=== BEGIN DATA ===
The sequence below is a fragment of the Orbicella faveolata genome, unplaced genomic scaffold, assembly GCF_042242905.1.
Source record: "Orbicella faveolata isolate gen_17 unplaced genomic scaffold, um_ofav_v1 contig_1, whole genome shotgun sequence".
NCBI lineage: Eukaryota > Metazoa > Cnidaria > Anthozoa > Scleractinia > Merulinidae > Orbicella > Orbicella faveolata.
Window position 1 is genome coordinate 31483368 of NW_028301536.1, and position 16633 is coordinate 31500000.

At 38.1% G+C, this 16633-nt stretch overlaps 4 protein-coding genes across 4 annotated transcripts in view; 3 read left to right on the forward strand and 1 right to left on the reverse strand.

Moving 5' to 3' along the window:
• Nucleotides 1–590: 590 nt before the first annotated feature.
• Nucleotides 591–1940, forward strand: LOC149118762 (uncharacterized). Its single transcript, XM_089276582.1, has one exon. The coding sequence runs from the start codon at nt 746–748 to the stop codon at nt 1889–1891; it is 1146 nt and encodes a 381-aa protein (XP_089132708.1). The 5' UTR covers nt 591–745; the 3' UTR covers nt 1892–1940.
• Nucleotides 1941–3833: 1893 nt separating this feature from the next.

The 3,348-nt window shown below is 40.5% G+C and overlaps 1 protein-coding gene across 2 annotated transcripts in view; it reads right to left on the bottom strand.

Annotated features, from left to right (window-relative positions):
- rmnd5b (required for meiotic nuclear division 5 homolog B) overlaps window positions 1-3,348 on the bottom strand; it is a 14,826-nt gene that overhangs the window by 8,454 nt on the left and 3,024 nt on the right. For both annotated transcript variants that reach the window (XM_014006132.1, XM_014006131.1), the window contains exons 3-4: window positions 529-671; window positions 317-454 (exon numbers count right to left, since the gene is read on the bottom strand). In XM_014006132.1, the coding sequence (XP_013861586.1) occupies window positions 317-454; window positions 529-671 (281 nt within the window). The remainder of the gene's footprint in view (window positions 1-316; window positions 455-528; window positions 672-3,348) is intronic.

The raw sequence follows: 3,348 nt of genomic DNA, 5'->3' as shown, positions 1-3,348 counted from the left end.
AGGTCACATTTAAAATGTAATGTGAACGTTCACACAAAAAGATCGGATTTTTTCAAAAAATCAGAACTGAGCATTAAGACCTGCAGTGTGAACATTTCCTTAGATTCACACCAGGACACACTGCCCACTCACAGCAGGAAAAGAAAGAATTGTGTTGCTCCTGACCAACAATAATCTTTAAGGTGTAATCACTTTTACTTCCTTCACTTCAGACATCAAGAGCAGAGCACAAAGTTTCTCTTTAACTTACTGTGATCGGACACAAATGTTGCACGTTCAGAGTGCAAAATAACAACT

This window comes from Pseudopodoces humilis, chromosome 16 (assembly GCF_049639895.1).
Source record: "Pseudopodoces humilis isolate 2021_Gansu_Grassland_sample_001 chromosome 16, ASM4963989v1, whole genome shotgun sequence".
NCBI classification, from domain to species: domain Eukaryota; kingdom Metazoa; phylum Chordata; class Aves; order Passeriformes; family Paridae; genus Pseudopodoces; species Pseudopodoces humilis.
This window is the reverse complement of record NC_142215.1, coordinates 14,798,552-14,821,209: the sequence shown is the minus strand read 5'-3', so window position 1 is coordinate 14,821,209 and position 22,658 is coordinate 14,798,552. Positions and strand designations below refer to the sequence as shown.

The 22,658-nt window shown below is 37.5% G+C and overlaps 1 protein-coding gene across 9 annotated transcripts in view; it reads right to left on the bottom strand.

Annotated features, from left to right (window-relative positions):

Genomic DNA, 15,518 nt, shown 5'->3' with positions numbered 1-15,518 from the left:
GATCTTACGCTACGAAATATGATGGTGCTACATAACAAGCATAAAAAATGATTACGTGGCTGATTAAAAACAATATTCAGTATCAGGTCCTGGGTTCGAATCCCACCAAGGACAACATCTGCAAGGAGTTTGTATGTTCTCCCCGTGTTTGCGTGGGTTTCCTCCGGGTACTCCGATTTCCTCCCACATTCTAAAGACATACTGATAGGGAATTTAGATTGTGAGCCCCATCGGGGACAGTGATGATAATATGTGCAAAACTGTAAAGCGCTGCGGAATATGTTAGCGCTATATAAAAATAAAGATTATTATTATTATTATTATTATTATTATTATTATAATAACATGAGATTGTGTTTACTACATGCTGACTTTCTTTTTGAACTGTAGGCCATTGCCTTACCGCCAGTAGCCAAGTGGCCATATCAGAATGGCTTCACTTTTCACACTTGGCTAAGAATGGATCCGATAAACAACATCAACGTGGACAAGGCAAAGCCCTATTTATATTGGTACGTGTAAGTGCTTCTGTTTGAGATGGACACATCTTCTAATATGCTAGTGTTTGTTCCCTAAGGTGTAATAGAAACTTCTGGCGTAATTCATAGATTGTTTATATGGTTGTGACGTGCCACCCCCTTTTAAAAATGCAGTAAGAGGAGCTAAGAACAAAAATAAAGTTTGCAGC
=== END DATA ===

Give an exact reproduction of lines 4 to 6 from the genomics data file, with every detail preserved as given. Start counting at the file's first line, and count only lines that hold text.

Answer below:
Window position 1 is genome coordinate 31483368 of NW_028301536.1, and position 16633 is coordinate 31500000.

At 38.1% G+C, this 16633-nt stretch overlaps 4 protein-coding genes across 4 annotated transcripts in view; 3 read left to right on the forward strand and 1 right to left on the reverse strand.

Moving 5' to 3' along the window: